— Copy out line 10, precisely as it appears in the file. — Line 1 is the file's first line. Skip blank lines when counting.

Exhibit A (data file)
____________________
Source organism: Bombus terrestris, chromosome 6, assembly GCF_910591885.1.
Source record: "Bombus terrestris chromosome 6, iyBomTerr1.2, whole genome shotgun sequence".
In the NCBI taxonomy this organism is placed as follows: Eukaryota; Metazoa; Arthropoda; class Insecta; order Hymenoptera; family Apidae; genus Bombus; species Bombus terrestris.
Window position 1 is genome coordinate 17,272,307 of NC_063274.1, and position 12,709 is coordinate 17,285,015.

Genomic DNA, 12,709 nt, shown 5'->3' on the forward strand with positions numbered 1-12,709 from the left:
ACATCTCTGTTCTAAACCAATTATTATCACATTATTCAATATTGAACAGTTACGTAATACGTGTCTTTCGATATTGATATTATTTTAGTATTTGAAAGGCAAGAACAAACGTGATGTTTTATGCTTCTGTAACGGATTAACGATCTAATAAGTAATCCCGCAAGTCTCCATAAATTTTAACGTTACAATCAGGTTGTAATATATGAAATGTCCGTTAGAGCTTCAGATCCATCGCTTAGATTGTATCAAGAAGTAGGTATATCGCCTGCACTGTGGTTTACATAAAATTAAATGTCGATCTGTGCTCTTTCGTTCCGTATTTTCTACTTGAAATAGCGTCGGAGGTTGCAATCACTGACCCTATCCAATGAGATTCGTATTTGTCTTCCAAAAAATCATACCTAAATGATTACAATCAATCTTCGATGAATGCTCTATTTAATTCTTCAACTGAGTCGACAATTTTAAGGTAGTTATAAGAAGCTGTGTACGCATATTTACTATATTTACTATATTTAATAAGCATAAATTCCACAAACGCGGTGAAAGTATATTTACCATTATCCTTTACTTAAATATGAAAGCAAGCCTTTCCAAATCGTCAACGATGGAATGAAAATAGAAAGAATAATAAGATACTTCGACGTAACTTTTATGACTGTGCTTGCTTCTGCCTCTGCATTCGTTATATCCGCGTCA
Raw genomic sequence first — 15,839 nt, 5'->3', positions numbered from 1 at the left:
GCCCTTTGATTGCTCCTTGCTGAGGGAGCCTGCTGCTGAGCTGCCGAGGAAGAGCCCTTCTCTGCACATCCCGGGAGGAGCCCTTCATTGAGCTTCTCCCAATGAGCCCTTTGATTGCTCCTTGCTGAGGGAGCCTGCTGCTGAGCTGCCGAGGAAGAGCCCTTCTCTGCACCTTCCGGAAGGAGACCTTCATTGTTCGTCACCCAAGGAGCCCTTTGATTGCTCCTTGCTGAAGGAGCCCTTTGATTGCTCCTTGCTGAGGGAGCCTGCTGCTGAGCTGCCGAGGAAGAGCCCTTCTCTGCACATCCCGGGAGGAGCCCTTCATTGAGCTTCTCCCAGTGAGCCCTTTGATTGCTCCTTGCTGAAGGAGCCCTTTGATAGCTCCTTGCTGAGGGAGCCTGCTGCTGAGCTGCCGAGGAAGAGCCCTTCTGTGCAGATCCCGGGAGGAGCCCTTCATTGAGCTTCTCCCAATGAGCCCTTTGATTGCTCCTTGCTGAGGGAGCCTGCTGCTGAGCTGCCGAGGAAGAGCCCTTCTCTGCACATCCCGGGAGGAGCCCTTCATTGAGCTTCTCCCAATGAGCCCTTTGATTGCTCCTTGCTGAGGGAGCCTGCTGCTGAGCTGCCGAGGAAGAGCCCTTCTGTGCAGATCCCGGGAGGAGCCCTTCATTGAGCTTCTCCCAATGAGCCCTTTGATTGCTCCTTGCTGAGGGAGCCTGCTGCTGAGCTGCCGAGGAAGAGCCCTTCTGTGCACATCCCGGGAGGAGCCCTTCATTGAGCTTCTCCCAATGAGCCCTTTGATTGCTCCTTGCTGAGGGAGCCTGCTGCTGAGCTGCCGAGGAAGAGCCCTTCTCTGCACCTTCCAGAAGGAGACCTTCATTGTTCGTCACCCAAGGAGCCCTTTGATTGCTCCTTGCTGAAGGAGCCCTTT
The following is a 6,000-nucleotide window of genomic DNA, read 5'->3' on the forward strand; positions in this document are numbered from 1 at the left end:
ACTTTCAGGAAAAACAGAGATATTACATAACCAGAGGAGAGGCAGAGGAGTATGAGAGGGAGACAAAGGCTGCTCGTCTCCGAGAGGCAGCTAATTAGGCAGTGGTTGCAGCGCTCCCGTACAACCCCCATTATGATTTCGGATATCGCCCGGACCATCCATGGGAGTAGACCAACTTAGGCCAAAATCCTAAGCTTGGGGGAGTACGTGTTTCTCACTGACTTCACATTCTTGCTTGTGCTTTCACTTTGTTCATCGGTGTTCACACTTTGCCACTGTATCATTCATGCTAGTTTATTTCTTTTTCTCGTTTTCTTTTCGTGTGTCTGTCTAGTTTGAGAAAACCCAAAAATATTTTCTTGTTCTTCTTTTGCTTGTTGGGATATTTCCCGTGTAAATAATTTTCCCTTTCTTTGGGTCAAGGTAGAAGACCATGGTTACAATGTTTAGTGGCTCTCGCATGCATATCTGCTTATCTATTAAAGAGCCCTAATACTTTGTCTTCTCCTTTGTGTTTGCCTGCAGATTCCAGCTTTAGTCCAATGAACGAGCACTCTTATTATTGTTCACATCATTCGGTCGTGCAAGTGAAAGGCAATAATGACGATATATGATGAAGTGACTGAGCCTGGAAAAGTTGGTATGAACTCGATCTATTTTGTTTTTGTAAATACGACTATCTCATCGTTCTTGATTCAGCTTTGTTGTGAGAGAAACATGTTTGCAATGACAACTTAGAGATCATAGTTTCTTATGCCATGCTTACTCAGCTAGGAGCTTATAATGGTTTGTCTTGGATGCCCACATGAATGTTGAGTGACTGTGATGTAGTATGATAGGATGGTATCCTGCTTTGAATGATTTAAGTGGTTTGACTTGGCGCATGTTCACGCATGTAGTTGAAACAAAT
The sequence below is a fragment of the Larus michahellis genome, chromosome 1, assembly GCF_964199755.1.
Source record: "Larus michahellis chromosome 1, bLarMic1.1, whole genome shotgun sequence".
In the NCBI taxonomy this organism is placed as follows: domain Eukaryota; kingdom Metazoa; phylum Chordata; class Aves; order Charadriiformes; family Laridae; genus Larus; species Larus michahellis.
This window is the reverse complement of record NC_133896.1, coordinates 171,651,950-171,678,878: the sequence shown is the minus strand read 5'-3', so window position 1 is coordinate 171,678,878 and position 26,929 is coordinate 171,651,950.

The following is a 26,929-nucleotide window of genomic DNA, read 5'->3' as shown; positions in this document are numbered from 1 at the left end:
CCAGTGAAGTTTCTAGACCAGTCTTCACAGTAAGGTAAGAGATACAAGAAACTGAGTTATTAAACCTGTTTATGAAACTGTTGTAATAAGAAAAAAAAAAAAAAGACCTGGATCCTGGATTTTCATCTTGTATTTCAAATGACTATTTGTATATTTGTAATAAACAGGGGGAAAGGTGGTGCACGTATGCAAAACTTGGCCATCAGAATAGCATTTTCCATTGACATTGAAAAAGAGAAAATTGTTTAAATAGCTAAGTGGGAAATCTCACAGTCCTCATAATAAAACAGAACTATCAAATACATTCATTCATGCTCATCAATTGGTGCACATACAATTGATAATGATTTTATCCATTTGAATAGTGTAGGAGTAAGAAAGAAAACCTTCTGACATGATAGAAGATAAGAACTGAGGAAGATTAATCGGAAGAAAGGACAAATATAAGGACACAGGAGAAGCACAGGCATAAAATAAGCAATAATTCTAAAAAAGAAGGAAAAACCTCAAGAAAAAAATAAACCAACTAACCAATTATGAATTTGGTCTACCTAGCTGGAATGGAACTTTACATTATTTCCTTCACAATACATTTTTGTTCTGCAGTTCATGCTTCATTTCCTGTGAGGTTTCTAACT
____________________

ACTTTCAGGAAAAACAGAGATATTACATAACCAGAGGAGAGGCAGAGGAGTATGAGAGGGAGACAAAGGCTGCTCGTCTCCGAGAGGCAGCTAATTAGGCAGTGGTTGCAGCGCTCCCGTACAACCCCCATTATGATTTCGGATATCGCCCGGACCATCCATGGGAGTAGACCAACTTAGGCCAAAATCCTAAGCTTGGGGGAGTACGTGTTTCTCACTGACTTCACATTCTTGCTTGTGCTTTCACTTTGTTCATCGGTGTTCACACTTTGCCACTGTATCATTCATGCTAGTTTATTTCTTTTTCTCGTTTTCTTTTCGTGTGTCTGTCTAGTTTGAGAAAACCCAAAAATATTTTCTTGTTCTTCTTTTGCTTGTTGGGATATTTCCCGTGTAAATAATTTTCCCTTTCTTTGGGTCAAGGTAGAAGACCATGGTTACAATGTTTAGTGGCTCTCGCATGCATATCTGCTTATCTATTAAAGAGCCCTAATACTTTGTCTTCTCCTTTGTGTTTGCCTGCAGATTCCAGCTTTAGTCCAATGAACGAGCACTCTTATTATTGTTCACATCATTCGGTCGTGCAAGTGAAAGGCAATAATGACGATATATGATGAAGTGACTGAGCCTGGAAAAGTTGGTATGAACTCGATCTATTTTGTTTTTGTAAATACGACTATCTCATCGTTCTTGATTCAGCTTTGTTGTGAGAGAAACATGTTTGCAATGACAACTTAGAGATCATAGTTTCTTATGCCATGCTTACTCAGCTAGGAGCTTATAATGGTTTGTCTTGGATGCCCACATGAATGTTGAGTGACTGTGATGTAGTATGATAGGATGGTATCCTGCTTTGAATGATTTAAGTGGTTTGACTTGGCGCATGTTCACGCATGTAGTTGAAACAAAT